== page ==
Many radio personalities do not have a post-high school education, but some do hold degrees in audio engineering.[10] If a radio personality has a degree it's typically a bachelor's degree level qualification in radio-television-film, mass communications, journalism, or English.[11]


Universities offer classes in radio broadcasting and often have a college radio station, where students can obtain on-the-job training and course credit.[12] Prospective radio personalities can also intern at radio stations for hands-on training from professionals. Training courses are also available online.[12]


A radio personality position generally has the following requirements:[13][14]

  • Good clear voice with excellent tone and modulation[15]
  • Great communication skills and creativity to interact with listeners[15]
  • Knowledgeable on current affairs, news issues and social trends
  • Creative thinking, to be able to think of new ideas or topics for show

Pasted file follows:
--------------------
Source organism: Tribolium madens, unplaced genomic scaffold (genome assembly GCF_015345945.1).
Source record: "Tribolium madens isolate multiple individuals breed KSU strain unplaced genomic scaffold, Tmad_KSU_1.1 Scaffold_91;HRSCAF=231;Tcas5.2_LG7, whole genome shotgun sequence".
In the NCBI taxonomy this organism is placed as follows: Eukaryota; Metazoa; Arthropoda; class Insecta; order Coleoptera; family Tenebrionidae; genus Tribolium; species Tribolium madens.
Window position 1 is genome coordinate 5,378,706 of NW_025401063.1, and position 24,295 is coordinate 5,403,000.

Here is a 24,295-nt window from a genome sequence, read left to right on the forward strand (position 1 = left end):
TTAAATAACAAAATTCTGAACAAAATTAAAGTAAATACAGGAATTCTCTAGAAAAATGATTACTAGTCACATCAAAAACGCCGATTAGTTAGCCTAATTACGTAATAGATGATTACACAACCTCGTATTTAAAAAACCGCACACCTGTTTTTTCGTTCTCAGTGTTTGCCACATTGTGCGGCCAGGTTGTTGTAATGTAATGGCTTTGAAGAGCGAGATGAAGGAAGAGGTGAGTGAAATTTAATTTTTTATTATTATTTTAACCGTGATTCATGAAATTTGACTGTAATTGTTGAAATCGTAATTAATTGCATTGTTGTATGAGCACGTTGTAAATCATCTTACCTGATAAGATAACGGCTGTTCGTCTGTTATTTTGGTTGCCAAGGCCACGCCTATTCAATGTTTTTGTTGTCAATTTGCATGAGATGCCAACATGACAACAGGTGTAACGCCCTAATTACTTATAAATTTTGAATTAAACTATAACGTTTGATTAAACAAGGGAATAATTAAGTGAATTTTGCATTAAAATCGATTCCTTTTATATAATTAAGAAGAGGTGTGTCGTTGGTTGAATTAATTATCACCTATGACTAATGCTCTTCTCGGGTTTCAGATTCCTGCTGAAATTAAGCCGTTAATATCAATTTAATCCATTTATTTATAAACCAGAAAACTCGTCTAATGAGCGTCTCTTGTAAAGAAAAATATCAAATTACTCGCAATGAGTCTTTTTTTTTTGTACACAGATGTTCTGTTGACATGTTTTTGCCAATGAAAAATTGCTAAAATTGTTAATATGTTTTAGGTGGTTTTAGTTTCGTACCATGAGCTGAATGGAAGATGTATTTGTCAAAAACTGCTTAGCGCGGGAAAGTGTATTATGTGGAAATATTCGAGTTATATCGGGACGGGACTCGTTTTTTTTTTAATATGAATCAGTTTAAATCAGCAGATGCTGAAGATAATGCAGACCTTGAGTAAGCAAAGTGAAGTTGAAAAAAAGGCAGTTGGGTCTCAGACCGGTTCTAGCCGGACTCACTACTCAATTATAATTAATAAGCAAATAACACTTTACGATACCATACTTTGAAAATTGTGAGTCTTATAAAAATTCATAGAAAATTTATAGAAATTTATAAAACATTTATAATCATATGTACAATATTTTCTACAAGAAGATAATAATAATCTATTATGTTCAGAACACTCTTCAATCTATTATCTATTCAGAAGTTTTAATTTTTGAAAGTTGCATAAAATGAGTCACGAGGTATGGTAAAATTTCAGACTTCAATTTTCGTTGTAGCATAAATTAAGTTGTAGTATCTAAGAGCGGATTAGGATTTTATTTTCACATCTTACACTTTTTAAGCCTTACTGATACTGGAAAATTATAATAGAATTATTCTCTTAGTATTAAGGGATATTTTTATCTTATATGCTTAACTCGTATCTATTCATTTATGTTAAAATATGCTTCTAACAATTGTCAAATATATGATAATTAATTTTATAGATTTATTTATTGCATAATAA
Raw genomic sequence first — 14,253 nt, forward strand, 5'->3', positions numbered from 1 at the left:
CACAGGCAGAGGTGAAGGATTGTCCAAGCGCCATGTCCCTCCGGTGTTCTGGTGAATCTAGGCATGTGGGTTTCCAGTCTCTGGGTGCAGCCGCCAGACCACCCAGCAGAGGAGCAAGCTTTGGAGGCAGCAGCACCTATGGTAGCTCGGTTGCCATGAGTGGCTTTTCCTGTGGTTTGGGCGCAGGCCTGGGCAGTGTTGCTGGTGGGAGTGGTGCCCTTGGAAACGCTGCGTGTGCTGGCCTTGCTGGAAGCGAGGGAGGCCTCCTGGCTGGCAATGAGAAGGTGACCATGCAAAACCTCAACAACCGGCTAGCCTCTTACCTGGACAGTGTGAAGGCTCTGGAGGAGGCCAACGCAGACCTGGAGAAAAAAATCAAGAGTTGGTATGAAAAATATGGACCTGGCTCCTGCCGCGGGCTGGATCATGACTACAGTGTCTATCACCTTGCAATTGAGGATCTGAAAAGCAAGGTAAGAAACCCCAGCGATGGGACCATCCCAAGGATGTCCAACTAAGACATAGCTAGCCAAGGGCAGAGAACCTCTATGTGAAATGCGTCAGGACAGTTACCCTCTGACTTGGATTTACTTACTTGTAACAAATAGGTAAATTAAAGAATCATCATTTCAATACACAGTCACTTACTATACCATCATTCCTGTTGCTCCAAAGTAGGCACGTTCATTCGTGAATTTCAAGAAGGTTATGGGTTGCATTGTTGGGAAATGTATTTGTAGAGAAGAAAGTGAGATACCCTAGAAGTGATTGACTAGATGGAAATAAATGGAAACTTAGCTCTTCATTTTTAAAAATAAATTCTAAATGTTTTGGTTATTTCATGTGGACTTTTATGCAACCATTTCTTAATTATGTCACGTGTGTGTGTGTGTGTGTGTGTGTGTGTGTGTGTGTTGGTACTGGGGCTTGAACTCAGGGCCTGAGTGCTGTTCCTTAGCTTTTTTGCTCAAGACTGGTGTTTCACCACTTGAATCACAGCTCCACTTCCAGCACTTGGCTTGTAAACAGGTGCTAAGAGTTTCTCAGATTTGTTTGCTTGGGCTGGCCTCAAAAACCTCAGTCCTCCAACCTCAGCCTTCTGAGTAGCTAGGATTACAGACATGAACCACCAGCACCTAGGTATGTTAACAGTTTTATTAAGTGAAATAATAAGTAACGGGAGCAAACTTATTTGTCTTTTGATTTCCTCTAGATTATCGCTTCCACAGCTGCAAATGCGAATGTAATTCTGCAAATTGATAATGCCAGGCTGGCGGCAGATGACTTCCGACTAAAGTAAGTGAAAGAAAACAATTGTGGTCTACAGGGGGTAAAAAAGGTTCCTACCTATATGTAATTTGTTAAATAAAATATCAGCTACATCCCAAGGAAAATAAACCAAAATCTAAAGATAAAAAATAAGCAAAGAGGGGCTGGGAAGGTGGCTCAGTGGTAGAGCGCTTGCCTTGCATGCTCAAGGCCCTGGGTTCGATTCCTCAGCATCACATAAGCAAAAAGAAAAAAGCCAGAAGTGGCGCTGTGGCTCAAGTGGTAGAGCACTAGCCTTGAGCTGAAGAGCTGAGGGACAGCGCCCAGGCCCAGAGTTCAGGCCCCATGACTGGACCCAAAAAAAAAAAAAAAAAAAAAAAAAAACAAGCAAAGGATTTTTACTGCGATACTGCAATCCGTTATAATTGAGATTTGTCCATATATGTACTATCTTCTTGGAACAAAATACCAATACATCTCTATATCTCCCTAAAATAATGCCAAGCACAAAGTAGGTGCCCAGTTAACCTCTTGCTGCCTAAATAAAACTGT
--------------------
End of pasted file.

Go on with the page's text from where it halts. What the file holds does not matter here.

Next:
• Able to improvise and think "on the spot"
  • Ability to develop their own personal style
  • A good sense of humor


Due to radio personalities' vocal training, opportunities to expand their careers often exist. Over time a radio personality could be paid to do voice-overs for commercials, television shows, and movies.[16]

Salary in the US

Radio personality salaries are influenced by years of experience and education. In 2013, the median salary of a radio personality in the US was $28,400.

  • 1-4 years: $15,200-39,400,
  • 5-9 years: $20,600-41,700,
  • 10-19 years: $23,200-51,200,
  • 20 or more years: $26,300-73,000.

A radio personality with a bachelor's degree had a salary range of $19,600-60,400.[17]